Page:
He added: "Nevertheless it still amazes me that some of these companies' Home Pages do not even offer links to basic corporate information, and, or contain everyday pre-requisites."
The reports says "it is still astounding that 20% of these companies do not offer visitors even a link to their share price information from their Home Pages. Notably among these are; BP, WPP, Vodafone, Rolls-Royce and Diageo.
"21% do not offer a link to a recruitment section
"6 sites do not offer a link to contact information from their Home Pages HSBC, Rentokil, Royal Bank of Scotland and Dixons, Morrison and Johnson Matthey
"19% did not offer visitors a brief explanation of their mission, or activities from their Home Pages.
"We believe this to be one of the most fundamental elements of any Web site and are therefore surprised by the omission of this information by 19 percent of sites. As with last year most of these are household names, such as Rolls-Royce, J Sainsbury, and Barclays, companies which we presume wrongly believe it is unnecessary for them to provide this kind of information. However, for those companies who are perhaps less well know, such as Carnival, Xstrata and Liberty International, we believe that this omission is even more inexcusable.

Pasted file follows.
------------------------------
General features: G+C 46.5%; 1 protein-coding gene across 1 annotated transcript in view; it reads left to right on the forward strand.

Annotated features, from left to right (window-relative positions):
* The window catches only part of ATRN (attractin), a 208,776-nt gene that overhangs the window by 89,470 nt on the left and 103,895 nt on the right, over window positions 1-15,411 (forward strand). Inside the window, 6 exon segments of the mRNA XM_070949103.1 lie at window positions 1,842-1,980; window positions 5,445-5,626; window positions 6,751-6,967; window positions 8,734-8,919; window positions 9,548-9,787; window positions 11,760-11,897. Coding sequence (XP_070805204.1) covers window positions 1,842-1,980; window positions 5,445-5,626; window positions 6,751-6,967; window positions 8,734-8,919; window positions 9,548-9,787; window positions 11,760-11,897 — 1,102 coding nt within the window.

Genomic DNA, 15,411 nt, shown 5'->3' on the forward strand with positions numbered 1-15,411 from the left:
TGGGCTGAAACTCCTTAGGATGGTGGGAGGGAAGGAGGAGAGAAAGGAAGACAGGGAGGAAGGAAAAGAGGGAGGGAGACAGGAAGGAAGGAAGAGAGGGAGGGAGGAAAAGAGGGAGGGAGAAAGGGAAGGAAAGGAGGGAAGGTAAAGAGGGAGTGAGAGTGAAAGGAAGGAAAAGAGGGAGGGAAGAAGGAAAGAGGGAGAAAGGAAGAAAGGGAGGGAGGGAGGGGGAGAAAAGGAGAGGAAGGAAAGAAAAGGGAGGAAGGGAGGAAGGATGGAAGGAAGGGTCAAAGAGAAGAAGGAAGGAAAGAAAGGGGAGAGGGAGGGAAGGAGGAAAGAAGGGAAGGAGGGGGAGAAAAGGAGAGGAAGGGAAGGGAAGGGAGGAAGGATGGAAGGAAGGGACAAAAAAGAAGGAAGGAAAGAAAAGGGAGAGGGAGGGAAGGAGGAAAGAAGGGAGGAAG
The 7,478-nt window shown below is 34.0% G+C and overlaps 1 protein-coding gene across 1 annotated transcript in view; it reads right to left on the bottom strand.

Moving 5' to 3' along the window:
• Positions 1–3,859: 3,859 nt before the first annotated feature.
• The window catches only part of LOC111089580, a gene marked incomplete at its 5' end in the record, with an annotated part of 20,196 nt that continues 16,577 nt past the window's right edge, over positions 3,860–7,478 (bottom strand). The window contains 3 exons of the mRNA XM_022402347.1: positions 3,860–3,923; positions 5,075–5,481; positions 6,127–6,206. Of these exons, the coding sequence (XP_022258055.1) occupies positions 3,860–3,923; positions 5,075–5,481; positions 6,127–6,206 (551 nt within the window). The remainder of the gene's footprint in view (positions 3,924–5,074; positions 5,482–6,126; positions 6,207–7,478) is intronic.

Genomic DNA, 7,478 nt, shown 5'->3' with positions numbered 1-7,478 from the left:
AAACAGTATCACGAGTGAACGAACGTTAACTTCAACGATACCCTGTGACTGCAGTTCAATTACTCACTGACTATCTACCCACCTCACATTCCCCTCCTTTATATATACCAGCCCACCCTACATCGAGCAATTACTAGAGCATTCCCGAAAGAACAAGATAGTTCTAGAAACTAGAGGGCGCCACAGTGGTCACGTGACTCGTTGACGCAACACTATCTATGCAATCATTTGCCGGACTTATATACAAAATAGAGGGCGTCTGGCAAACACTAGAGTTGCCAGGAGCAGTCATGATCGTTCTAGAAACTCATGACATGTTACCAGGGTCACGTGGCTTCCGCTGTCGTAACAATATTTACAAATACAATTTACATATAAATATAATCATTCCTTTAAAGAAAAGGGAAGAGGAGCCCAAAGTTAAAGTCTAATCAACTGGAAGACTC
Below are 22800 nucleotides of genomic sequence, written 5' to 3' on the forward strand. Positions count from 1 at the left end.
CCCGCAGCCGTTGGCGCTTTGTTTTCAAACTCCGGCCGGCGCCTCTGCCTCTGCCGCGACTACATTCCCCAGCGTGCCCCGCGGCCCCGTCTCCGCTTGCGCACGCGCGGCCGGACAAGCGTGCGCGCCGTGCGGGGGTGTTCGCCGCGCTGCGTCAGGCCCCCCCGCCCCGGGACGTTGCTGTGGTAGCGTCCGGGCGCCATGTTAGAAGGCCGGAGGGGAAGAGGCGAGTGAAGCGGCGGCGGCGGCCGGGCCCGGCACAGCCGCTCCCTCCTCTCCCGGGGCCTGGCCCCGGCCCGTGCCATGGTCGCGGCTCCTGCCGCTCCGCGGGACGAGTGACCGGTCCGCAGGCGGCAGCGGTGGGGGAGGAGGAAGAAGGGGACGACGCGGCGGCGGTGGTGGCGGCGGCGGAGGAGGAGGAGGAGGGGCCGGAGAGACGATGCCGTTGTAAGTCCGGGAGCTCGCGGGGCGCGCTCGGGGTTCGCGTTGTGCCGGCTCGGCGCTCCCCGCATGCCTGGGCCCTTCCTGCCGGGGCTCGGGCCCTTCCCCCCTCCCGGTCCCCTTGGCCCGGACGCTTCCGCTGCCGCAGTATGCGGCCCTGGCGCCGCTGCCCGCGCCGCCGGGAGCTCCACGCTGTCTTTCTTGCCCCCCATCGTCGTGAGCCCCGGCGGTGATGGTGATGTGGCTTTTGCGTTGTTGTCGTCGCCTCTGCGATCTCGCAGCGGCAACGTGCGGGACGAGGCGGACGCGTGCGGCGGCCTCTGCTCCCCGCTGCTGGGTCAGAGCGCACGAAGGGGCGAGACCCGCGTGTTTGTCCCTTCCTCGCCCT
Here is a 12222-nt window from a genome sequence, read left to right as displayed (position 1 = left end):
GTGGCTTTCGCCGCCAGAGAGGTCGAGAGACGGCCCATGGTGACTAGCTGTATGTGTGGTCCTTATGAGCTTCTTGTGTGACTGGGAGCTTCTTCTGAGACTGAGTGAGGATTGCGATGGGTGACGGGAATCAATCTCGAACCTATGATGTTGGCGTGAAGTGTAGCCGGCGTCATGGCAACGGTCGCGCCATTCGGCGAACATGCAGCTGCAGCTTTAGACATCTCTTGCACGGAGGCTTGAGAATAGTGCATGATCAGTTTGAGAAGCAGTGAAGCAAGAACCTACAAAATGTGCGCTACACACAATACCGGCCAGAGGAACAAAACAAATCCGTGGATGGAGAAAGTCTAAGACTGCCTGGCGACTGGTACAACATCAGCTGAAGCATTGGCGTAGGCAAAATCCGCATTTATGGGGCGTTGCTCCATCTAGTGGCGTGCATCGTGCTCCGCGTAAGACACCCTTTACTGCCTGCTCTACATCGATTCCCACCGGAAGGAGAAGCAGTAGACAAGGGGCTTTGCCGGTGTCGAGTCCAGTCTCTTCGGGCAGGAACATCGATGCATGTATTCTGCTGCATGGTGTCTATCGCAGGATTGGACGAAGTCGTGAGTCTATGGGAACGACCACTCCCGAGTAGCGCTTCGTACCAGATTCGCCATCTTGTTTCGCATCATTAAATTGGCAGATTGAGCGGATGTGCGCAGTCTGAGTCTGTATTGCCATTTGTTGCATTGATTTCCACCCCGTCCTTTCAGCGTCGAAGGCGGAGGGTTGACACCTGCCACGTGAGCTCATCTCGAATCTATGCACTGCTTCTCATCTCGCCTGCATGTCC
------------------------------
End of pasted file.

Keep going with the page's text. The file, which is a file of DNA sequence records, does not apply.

"75% of companies offered a link to Corporate Social Responsibility sections from their Home Pages. However, we were still surprised that companies such as Cable & Wireless, MMO2 and Rolls-Royce did not offer a link to this information.
Overall the average score went up from 52% last year to 55% this year.
The top five Home Pages are: (2002 rank and score)
1) Shell 81.75% (31st 57.5% last year)
The bottom five are:
96 Reed Elsevier 29.5% (93rd 32.5%)
The report: "The Third Annual Report on The Home Pages of the UK's Top 100 Companies' Corporate Web Sites" is published by Interactive Bureau Limited, on Monday January 5, 2003 Price £400 plus VAT. Copies can be ordered online at http://www.iablondon.com or from Interactive Bureau, at 9 White Lion Street, London N1 9PD. T: 020 7278 4352